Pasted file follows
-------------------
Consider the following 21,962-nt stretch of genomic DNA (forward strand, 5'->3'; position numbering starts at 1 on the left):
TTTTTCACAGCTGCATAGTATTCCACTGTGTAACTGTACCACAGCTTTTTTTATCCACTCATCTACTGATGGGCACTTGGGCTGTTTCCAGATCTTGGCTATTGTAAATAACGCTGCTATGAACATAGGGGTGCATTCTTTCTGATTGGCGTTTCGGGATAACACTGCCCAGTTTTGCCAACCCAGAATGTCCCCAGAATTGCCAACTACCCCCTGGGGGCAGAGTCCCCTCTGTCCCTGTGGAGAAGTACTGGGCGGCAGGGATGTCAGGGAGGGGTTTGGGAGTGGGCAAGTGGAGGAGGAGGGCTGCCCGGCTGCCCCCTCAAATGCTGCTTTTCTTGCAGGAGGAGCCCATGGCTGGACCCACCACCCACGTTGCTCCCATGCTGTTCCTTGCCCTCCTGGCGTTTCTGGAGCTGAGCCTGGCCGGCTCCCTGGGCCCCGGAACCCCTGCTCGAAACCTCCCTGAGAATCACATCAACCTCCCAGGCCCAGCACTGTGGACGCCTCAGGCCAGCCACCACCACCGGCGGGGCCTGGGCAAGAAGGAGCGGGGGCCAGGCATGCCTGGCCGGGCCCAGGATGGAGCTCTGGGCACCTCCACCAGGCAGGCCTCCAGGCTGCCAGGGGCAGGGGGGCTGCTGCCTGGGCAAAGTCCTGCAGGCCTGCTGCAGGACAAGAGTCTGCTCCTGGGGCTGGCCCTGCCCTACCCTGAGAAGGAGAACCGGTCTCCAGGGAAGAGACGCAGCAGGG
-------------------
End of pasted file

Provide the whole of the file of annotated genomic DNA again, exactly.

Consider the following 21,962-nt stretch of genomic DNA (forward strand, 5'->3'; position numbering starts at 1 on the left):
TTTTTCACAGCTGCATAGTATTCCACTGTGTAACTGTACCACAGCTTTTTTTATCCACTCATCTACTGATGGGCACTTGGGCTGTTTCCAGATCTTGGCTATTGTAAATAACGCTGCTATGAACATAGGGGTGCATTCTTTCTGATTGGCGTTTCGGGATAACACTGCCCAGTTTTGCCAACCCAGAATGTCCCCAGAATTGCCAACTACCCCCTGGGGGCAGAGTCCCCTCTGTCCCTGTGGAGAAGTACTGGGCGGCAGGGATGTCAGGGAGGGGTTTGGGAGTGGGCAAGTGGAGGAGGAGGGCTGCCCGGCTGCCCCCTCAAATGCTGCTTTTCTTGCAGGAGGAGCCCATGGCTGGACCCACCACCCACGTTGCTCCCATGCTGTTCCTTGCCCTCCTGGCGTTTCTGGAGCTGAGCCTGGCCGGCTCCCTGGGCCCCGGAACCCCTGCTCGAAACCTCCCTGAGAATCACATCAACCTCCCAGGCCCAGCACTGTGGACGCCTCAGGCCAGCCACCACCACCGGCGGGGCCTGGGCAAGAAGGAGCGGGGGCCAGGCATGCCTGGCCGGGCCCAGGATGGAGCTCTGGGCACCTCCACCAGGCAGGCCTCCAGGCTGCCAGGGGCAGGGGGGCTGCTGCCTGGGCAAAGTCCTGCAGGCCTGCTGCAGGACAAGAGTCTGCTCCTGGGGCTGGCCCTGCCCTACCCTGAGAAGGAGAACCGGTCTCCAGGGAAGAGACGCAGCAGGG